The QuietComfort 20 also comes with the proprietary Bose TriPort and Active Equalization technologies for delivering quality audio. The earphones were heavy on impact when tasked with reproducing the hard rocking My God Is The Sun by the Queens Of The Stone Age. They were also able to render the warm, whiskey soaked acoustic guitar tones and fragile falsetto for Skinny Love by Bon Iver.

The Bose QuietComfort 20 is available in stores now for S$499 and comes with a soft carrying case to house the earphones and its accessories:-

The complete package contents of the Bose QuietComfort 20.

 

 

Bose SoundLink Mini Portable Bluetooth Speakers

The SoundLink, which was followed up by the SoundLink II, was Bose’s foray into the portable Bluetooth speaker market. While they were credible and powerful speakers, they were also a bit on the chunky and hefty side of things. As more phones and tablets boast slimmer and lighter builds, Bose decided to 'up' the portability factor of their speakers and have introduced the Bose SoundLink Mini. Weighing 680g and measuring in at 50mm x 180mm x 60mm, the new speakers are 30 percent the size and 50 percent the weight of the original SoundLink (which came in at 1.3kg). While it doesn't replace the SoundLink II, the newcomer is aimed at those hoping to get the Bose standard of quality audio in a more compact form.

Bose's claims of the SoundLink Mini being palm-sized are not far off. You can see how small the speaker is in comparison to the Samsung Galaxy Nexus placed by its side.

The innards of the SoundLink Mini are similar in configuration to the older SoundLink. The new speakers are equipped with two neodymium transducers and two passive radiators. The passive radiators are arranged in dual opposing orientation to eliminate the problem of hopping or skipping when pumping out bass notes. The waffle enclosure for the passive radiators that was found on the SoundLink however has been omitted. Bose did not give any specific sizes for the audio drivers, but suffice to say they should be smaller than those in the original SoundLink.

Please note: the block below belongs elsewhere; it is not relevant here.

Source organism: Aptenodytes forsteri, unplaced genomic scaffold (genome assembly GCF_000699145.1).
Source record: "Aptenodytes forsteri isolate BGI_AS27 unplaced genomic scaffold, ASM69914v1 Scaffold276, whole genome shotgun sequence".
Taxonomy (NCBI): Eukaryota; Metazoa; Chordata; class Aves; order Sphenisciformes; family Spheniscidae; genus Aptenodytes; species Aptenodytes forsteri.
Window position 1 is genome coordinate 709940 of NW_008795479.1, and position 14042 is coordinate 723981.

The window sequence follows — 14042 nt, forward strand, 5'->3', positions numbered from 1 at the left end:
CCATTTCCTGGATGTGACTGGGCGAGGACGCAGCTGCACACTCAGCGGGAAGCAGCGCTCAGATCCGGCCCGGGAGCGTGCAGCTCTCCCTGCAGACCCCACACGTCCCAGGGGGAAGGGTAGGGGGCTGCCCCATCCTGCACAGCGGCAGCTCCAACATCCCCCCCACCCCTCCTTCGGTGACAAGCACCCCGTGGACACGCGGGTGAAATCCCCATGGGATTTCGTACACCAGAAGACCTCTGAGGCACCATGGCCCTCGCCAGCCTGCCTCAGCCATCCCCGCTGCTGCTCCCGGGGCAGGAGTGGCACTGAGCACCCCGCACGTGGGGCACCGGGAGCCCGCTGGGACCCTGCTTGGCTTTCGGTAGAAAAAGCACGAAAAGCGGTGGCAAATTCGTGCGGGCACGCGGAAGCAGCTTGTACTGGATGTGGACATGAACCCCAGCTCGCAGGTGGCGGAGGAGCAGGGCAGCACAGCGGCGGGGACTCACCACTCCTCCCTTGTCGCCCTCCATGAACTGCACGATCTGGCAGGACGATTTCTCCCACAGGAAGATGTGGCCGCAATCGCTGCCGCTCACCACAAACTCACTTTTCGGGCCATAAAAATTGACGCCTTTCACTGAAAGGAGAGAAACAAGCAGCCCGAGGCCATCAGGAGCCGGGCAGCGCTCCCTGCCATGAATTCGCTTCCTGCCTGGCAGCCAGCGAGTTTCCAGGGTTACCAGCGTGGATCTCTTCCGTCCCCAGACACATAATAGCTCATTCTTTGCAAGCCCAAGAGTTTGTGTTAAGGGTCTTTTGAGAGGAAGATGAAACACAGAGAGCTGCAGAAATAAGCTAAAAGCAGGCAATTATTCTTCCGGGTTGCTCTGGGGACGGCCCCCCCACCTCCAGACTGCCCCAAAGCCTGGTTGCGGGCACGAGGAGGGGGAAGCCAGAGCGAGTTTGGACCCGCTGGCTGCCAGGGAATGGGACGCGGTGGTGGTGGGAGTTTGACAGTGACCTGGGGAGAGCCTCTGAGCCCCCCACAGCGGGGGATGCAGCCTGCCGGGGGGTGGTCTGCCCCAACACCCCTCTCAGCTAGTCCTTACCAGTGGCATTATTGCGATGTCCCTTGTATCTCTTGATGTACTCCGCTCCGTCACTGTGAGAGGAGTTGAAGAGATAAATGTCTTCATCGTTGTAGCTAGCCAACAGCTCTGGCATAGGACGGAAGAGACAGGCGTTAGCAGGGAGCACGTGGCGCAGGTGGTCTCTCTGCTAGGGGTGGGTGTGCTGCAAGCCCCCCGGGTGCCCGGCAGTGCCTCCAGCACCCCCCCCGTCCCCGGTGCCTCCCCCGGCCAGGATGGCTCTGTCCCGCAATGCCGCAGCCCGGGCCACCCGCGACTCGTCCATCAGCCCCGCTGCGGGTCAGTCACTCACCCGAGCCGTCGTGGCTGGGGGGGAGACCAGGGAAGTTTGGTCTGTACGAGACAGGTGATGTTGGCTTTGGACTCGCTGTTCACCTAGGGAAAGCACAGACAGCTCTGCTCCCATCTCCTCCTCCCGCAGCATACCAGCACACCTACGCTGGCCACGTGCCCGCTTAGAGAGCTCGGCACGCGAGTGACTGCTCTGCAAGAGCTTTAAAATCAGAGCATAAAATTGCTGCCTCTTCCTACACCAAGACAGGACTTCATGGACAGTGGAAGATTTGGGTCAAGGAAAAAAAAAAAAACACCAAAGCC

The Bose SoundLink Mini is made from a single piece of extruded aluminum and looks quite fetching.

The back of the speakers also features a grill to allow sound from the backward facing passive radiator to project out. The other radiator fires in the forward direction.

Controls for volume, power and source selection between AUX and Bluetooth are located on the top face.

As a portable speaker, the Bose SoundLink Mini comes with a built-in battery which is rated for seven hours of operation. The speakers are charged via a proprietary dock located at its base. A micro-USB port is provided only for the purposes of hooking the device up to a computer for firmware updates. And just in case, a 3.5mm port is also provided for those who would like wired playback.

The Bose SoundLink Mini can connect via Bluetooth to any A2DP enabled device. The speakers can store the last six connected devices in memory for faster pairing, although only one device can be paired for playback at any given time. Oddly, the device isn't able to auto-detect the input source and it must be manually chosen from the buttons provided on the top of the speakers.

For its small stature, the Bose SoundLink Mini delivers decent volume. The passive radiators earn their keep as the low frequencies have good impact and extension. However on Zephyr Song by Red Hot Chili Peppers, we found the trebles to sound somewhat processed. Can the SoundLink Mini deliver the expectations set by its bigger counterpart in a smaller package? For now we'll have to refrain from passing judgment on the speakers with the limited time we had to toy with it at the event. Do look out for our proper assessment in the near future when we've thoroughly tested it in our personal day-to-day usage.

The Bose SoundLink Mini can be charged with the help of a docking cradle.

The Bose SoundLink Mini is available now for S$299. You can also buy a soft cover for the speakers for S$39 while a hard cover will retail for S$69.